Thank you for your patience. A blogger will be with you shortly.
It’s been quiet here at The Wig, but only because I have devoted all my time to uncovering the Canadian media story of the year.
And here it is. After a full year of examining mounting evidence to support my suspicion, I can now conclusively report the following:
Rob Ford does not exist.
In retrospect, all the signs were there from the start. An otherwise-intelligent community such as Toronto would never entrust its civic concerns to such a cartoonish villain. Nor would any mayor of a major Canadian city (well, possibly Montreal) cavort with drug-dealers and be prone to public drunken stuporage. Shunning the nation’s largest gay pride parade? Making lewd public comments about councillors and adversaries? Calling the cops on Marg Delahunty? These are not the sort of things any actual person of influence would ever do. Especially in Toronto. And those siblings? Straight out of central casting.
I’d wager no one reading this has ever actually met the man. Or even seen him in person. The virtual world is a frightening place, people. And only in such a world could a Rob Ford become Mayor of Toronto.
I found this card on the bar at Toronto’s Horseshoe Tavern during a visit that preceded that city’s most recent municipal election. That’s right, the man was not yet mayor, but someone — possibly while making a hurried backdoor exit in the midst of discussing a diabolical plan — had unknowingly left a calling card on the bar. Again, Rob Ford was not yet mayor at the time.
Or maybe he was. Come to think of it, he probably was mayor, and had been for months. Still, it makes you think.
It’s not difficult to explain the motivation behind such a grand conspiracy. After all, as the nation’s press have been increasingly consolidated in a single city, the result has been a growing frustration with having to occasionally pay lip-service to events happening elsewhere in Canada. If only, they must have thought, we could create a story so incredible that all eyes would remain permanently fixed on Toronto — not just nationally but even internationally. It must have seemed just crazy enough to work.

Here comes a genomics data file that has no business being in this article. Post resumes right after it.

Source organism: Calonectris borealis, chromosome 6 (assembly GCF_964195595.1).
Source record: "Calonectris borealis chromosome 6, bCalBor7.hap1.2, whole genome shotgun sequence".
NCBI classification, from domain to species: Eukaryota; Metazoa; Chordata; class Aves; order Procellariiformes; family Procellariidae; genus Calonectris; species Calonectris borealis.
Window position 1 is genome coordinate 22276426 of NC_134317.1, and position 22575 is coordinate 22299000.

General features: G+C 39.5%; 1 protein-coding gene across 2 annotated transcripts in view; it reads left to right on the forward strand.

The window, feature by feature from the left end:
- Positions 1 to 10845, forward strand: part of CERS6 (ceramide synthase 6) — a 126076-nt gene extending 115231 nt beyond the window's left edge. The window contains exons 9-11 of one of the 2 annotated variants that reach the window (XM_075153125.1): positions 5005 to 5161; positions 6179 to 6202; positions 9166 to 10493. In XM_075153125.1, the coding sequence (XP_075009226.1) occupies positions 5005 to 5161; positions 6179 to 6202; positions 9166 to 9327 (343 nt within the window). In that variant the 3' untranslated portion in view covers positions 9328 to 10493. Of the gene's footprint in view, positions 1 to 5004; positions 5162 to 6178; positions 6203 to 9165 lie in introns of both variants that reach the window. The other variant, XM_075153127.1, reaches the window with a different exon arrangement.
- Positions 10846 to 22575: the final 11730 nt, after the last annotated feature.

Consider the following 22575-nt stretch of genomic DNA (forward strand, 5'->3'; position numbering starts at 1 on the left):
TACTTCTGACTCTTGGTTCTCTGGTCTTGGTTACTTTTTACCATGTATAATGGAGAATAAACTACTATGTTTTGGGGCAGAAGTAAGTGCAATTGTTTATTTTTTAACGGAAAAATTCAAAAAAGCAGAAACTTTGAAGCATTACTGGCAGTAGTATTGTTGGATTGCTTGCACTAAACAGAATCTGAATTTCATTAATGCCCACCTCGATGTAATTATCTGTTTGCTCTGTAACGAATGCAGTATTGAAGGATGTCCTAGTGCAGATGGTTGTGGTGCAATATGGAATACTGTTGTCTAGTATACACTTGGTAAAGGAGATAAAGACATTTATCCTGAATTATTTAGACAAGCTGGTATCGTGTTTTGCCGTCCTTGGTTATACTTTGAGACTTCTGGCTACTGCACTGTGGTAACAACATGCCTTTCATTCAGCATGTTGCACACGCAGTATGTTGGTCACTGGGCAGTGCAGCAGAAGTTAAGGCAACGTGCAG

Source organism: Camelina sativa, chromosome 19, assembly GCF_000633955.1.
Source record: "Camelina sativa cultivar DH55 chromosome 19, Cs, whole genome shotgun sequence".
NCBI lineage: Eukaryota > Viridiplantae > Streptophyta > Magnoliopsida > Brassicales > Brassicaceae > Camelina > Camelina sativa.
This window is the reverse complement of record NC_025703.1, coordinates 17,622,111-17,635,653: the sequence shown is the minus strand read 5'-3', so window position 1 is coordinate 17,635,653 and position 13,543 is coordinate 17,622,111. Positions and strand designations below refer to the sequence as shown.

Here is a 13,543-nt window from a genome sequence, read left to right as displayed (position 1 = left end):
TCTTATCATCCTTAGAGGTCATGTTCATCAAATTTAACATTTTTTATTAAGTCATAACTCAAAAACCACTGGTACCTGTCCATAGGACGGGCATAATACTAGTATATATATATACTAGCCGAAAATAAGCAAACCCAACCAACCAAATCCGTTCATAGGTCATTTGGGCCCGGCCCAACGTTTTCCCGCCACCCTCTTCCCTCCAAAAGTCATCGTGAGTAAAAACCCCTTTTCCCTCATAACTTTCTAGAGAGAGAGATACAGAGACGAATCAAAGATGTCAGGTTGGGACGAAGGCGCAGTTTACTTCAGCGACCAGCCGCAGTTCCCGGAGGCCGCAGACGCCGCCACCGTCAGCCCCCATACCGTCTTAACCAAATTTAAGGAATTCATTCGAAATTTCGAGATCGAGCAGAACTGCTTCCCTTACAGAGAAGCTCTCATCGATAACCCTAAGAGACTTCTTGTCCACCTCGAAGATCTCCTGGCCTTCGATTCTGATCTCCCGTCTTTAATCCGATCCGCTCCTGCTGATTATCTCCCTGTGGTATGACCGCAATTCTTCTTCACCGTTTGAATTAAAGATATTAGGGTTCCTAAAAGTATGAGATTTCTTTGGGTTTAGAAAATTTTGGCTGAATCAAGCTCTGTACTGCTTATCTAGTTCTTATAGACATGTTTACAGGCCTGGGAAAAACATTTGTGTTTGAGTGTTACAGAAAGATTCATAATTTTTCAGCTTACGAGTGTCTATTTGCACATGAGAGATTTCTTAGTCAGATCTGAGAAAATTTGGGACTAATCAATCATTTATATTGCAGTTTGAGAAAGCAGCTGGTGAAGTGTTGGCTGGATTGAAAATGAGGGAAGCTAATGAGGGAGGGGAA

And it did. For a while. But even journalists (CNN reporters excepted) tire of covering the same story for months on end. Hence, the virtual mayor must go — conveniently despatched to “rehab” in an entirely uncharacteristic and slightly implausible development. But off he went. Perhaps never to be heard from again.
And that too could have worked, had it not been for a handful of rogue reporters unwilling or unable to quietly put their cash-cow to pasture. Hence, last week it all began to unravel, with sensational accounts of Mayor Ford sightings throughout the Toronto area. He was hanging out at fast-food joints. He was drinking in dive bars. He was pumping gas in Etobicoke. He’d tried to flee the country, but had been turned back at the U.S. border. Suddenly, Rob Ford was everywhere. The new Elvis — only fatter.
So what’s next? Difficult to predict. A return to the public eye seems unlikely, now that the story has overrun its course. But the lure of those U.S. talk shows may prove impossible to resist. For now, the rehab angle will at least buy a weary national press a bit of time. Time, perhaps, even to find a new “Rob Ford” to replace the one whose mug, frankly, most of us are tired of seeing. Maybe he can return in a few months having shed a few pounds and turned all remorseful. People love that kind of thing. And it shouldn’t be too hard to find an out-of-work actor in Toronto willing to take on the task. After all, in Rob Ford’s Toronto the working actor is an endangered species.
Yet more proof, as if any were needed, that there is no Rob Ford.
Toronto, you are welcome. I’ve always had your back.